Governor Mike DeWine streamlined the process of connecting more students in Ohio to the internet when he partnered with BroadbandOhio, InnovateOhio, and the Ohio Department of Transportation to create a new system for broadband providers to request permits. Governor DeWine further allotted $50 million to school districts to match grants for hotspots and devices intended for distance learning.
This week, Governor Kevin Stitt took action in Oklahoma to help schools as they account for virtual classrooms and look to offer equal opportunities for students across the state. He announced his Learn Anywhere Oklahoma plan, which uses federal coronavirus funds to provide statewide digital content for core and advanced classes to K-12 students.
When issuing spending recommendations to the South Carolina Legislature, Governor Henry McMaster and his accelerateSC Task Force made sure to include efforts to overhaul statewide broadband and provide access to all who are in need. They insisted South Carolina spend $100 million on broadband, develop a long-term plan for the state, and buy at least 100,000 hotspots to give to students for at-home learning.
Governor Kristi Noem had already started her broadband initiative in South Dakota last year by securing funds from the state. She has now gained another $5 million from the legislature while spending $6.5 million from the CARES Act, and is putting even more South Dakotans at ease during a time where they are increasingly reliant on high-speed internet.
Alongside the Tennessee Department of Economic and Community Development, Governor Bill Lee has announced $19.7 million in broadband accessibility grants. Through this initiative, Governor Lee is offering service to an additional 31,000 Tennesseans and 12,700 households and businesses.
Governor Greg Abbott has officially launched Operation Connectivity, his plan to deliver statewide internet access and devices to Texas schools, families, and students. Governor Abbott’s initiative is being led by his Operation Connectivity Task Force and will bridge the digital divide for hundreds of thousands of students.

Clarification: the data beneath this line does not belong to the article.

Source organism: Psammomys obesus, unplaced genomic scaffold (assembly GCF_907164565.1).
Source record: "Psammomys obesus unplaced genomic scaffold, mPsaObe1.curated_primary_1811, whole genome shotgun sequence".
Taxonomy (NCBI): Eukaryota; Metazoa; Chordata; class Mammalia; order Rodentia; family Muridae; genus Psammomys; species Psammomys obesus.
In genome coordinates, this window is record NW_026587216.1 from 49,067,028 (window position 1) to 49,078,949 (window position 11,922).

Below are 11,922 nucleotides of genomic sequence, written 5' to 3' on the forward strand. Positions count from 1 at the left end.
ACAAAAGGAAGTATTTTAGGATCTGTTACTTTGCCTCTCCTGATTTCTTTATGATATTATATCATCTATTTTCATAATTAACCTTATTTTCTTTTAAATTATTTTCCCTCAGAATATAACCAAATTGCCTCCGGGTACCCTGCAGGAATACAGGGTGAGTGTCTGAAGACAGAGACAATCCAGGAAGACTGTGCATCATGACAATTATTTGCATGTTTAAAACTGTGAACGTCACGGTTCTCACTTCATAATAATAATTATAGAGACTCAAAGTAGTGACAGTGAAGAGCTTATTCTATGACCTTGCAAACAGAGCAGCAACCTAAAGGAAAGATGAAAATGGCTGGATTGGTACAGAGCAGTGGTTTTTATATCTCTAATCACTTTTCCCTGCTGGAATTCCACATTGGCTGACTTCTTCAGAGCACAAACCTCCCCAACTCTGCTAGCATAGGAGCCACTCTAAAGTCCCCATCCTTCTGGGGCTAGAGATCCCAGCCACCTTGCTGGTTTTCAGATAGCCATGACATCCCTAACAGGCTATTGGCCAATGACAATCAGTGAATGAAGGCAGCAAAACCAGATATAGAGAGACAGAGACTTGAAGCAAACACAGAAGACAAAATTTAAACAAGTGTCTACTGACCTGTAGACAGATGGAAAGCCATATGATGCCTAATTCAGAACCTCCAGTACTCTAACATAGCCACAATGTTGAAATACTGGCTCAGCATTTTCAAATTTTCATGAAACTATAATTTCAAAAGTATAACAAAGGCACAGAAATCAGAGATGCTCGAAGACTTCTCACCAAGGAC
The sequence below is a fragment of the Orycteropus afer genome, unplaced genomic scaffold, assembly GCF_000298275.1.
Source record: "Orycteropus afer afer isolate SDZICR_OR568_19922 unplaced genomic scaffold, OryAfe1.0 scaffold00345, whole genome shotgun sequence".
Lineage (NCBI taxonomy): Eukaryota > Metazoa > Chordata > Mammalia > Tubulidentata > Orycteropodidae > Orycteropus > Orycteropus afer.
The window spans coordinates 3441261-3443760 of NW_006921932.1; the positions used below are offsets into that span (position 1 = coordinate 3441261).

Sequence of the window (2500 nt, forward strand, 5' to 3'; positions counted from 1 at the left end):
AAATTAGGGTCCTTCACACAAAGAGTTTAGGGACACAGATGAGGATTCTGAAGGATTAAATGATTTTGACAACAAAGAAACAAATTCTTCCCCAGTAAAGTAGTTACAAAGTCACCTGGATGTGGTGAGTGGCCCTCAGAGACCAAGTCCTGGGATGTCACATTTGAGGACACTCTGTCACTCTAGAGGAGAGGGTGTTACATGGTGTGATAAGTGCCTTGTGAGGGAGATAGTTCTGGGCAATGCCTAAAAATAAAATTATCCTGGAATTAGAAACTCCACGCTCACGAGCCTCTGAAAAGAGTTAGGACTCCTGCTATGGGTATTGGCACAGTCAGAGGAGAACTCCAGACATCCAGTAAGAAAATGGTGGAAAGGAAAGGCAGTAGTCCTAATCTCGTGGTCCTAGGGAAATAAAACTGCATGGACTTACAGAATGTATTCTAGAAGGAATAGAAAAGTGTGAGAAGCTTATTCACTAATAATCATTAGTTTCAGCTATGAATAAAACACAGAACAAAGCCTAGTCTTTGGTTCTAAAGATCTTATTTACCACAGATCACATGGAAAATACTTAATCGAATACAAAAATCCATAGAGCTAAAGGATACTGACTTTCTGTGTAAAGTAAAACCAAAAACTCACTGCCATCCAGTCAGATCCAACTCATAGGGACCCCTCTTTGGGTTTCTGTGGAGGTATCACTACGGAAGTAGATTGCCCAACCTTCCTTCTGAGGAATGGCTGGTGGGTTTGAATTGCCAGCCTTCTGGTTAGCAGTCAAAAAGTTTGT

Despite state budget cuts in Utah, Governor Gary Herbert oversaw a 1.8% increase in state funding for schools. To assist with online instruction, the governor dedicated $125 million in CARES Act funding to boost broadband and digital broadcasting.
Governor Phil Scott is helping the people of Vermont connect to broadband with a $2 million assistance program: The Line Extension Customer Assistance Program (LECAP). LECAP is set to offer $3,000 per household to allow Vermonters to access telecommunications lines and offer relief to teachers and students statewide.
In West Virginia, Governor Jim Justice is setting up Wi-Fi hotspots across the state to provide students with the option of virtual learning. He has devoted $6 million to install over 1,000 hotspots at schools, libraries, and state parks.
Wyoming Governor Mark Gordon has utilized the Cowboy State’s portion of federal coronavirus relief funds to expand high-speed internet access by accepting proposals from broadband providers across the state to install new services. His goal is to reach as many unserved and underserved areas as possible and he is committing $50 million to the initiative.
While the support Republican governors have provided for broadband and distance learning was in response to COVID-19, the boosted internet access will benefit students for years to come. Republican-led states remain focused on ensuring all children receive a superior education and are leading the charge toward long-term digital equity.